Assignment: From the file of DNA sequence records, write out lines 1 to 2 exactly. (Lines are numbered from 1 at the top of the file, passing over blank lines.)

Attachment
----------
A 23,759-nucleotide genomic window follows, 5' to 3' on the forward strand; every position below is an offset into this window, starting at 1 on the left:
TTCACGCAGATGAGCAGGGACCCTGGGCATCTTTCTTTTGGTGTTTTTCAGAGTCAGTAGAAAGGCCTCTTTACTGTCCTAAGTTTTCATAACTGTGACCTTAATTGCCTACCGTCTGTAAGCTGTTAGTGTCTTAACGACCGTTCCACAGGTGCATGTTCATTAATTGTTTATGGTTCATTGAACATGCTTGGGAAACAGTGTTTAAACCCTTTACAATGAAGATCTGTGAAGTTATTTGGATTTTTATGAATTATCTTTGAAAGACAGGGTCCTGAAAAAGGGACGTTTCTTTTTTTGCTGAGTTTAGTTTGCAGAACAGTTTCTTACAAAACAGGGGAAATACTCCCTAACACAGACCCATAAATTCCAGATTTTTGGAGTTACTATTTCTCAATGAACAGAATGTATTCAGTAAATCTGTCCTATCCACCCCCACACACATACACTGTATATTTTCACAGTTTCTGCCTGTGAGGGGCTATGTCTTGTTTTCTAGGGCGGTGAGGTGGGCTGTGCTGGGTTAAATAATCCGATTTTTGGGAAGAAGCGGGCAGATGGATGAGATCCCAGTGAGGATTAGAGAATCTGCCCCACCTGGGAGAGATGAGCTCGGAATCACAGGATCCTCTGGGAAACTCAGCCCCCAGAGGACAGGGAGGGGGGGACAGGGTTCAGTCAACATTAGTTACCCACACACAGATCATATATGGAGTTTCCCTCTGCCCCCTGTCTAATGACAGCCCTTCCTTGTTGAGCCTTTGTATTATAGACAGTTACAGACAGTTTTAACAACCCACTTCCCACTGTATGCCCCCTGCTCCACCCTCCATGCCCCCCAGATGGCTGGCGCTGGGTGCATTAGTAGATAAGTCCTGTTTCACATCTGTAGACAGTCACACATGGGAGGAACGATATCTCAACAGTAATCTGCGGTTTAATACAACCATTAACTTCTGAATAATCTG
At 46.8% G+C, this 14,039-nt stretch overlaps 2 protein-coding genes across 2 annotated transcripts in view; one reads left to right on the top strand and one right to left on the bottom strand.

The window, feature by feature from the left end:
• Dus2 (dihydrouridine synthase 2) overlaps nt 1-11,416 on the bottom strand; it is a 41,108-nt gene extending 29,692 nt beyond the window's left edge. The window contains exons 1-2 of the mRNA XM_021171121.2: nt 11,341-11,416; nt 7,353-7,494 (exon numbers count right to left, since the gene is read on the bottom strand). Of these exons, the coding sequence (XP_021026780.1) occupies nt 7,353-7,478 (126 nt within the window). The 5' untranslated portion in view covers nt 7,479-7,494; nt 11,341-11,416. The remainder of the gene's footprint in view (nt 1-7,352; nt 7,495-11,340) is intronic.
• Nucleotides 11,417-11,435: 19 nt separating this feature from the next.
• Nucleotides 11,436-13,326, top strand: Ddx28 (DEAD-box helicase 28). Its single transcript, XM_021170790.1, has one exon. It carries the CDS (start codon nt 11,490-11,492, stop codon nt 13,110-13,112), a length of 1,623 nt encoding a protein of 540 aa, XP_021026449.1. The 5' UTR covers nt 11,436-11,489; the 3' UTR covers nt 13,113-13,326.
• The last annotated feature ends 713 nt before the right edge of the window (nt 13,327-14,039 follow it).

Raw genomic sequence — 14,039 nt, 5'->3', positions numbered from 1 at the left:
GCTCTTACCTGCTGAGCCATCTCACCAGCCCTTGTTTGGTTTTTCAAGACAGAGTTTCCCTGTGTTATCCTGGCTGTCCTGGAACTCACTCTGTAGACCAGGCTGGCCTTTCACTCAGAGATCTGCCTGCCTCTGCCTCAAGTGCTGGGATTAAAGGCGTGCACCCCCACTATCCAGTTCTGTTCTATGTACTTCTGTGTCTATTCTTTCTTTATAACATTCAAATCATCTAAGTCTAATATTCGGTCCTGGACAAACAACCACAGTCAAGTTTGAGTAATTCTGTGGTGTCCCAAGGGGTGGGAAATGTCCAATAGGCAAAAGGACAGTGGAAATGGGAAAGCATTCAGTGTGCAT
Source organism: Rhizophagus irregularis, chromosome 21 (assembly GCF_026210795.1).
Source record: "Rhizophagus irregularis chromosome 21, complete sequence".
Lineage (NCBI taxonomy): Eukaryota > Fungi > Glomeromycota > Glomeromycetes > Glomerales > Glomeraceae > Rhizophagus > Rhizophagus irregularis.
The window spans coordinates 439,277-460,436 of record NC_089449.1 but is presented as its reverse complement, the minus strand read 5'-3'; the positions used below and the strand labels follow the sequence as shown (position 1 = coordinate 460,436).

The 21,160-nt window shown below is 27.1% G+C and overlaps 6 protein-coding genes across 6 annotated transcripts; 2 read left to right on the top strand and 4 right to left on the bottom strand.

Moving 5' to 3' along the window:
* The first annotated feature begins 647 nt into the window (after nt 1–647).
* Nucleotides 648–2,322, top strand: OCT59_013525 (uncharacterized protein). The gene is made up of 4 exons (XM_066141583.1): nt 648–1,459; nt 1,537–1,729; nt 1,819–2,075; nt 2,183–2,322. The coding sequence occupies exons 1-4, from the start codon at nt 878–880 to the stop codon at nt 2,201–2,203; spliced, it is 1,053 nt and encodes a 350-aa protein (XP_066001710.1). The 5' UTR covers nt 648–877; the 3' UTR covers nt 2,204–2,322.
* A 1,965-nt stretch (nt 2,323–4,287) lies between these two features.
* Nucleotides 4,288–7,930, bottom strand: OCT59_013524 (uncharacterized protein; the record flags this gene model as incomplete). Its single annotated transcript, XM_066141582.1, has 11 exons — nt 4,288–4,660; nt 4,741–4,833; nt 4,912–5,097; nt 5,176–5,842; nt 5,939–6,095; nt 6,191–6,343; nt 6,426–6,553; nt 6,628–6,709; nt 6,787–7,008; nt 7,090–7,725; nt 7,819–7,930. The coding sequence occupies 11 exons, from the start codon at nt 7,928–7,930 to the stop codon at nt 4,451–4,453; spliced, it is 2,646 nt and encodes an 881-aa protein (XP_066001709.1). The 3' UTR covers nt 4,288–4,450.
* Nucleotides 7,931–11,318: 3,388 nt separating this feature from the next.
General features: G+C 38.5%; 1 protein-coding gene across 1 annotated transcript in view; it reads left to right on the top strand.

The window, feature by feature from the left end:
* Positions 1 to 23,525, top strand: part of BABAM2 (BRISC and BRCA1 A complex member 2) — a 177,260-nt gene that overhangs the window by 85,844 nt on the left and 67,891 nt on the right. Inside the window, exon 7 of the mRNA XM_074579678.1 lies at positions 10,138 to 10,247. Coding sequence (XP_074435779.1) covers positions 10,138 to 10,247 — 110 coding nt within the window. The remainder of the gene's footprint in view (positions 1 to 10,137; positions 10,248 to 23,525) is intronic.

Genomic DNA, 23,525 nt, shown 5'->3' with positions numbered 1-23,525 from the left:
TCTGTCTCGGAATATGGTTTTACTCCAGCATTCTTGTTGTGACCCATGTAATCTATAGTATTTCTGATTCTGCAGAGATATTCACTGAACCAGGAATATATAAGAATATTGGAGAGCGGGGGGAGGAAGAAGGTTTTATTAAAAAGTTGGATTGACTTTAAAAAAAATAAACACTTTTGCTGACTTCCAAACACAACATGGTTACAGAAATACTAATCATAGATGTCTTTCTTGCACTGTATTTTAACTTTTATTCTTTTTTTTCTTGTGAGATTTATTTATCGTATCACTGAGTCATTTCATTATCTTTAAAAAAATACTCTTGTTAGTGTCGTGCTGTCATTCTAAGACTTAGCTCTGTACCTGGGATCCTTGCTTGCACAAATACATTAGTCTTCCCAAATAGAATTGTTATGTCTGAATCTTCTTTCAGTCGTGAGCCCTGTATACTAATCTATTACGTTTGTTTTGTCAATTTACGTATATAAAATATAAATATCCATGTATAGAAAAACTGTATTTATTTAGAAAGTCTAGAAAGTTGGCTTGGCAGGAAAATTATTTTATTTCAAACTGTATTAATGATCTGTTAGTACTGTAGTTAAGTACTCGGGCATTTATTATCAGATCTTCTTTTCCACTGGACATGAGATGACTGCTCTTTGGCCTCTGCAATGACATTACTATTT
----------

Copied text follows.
A 23,759-nucleotide genomic window follows, 5' to 3' on the forward strand; every position below is an offset into this window, starting at 1 on the left:
TTCACGCAGATGAGCAGGGACCCTGGGCATCTTTCTTTTGGTGTTTTTCAGAGTCAGTAGAAAGGCCTCTTTACTGTCCTAAGTTTTCATAACTGTGACCTTAATTGCCTACCGTCTGTAAGCTGTTAGTGTCTTAACGACCGTTCCACAGGTGCATGTTCATTAATTGTTTATGGTTCATTGAACATGCTTGGGAAACAGTGTTTAAACCCTTTACAATGAAGATCTGTGAAGTTATTTGGATTTTTATGAATTATCTTTGAAAGACAGGGTCCTGAAAAAGGGACGTTTCTTTTTTTGCTGAGTTTAGTTTGCAGAACAGTTTCTTACAAAACAGGGGAAATACTCCCTAACACAGACCCATAAATTCCAGATTTTTGGAGTTACTATTTCTCAATGAACAGAATGTATTCAGTAAATCTGTCCTATCCACCCCCACACACATACACTGTATATTTTCACAGTTTCTGCCTGTGAGGGGCTATGTCTTGTTTTCTAGGGCGGTGAGGTGGGCTGTGCTGGGTTAAATAATCCGATTTTTGGGAAGAAGCGGGCAGATGGATGAGATCCCAGTGAGGATTAGAGAATCTGCCCCACCTGGGAGAGATGAGCTCGGAATCACAGGATCCTCTGGGAAACTCAGCCCCCAGAGGACAGGGAGGGGGGGACAGGGTTCAGTCAACATTAGTTACCCACACACAGATCATATATGGAGTTTCCCTCTGCCCCCTGTCTAATGACAGCCCTTCCTTGTTGAGCCTTTGTATTATAGACAGTTACAGACAGTTTTAACAACCCACTTCCCACTGTATGCCCCCTGCTCCACCCTCCATGCCCCCCAGATGGCTGGCGCTGGGTGCATTAGTAGATAAGTCCTGTTTCACATCTGTAGACAGTCACACATGGGAGGAACGATATCTCAACAGTAATCTGCGGTTTAATACAACCATTAACTTCTGAATAATCTG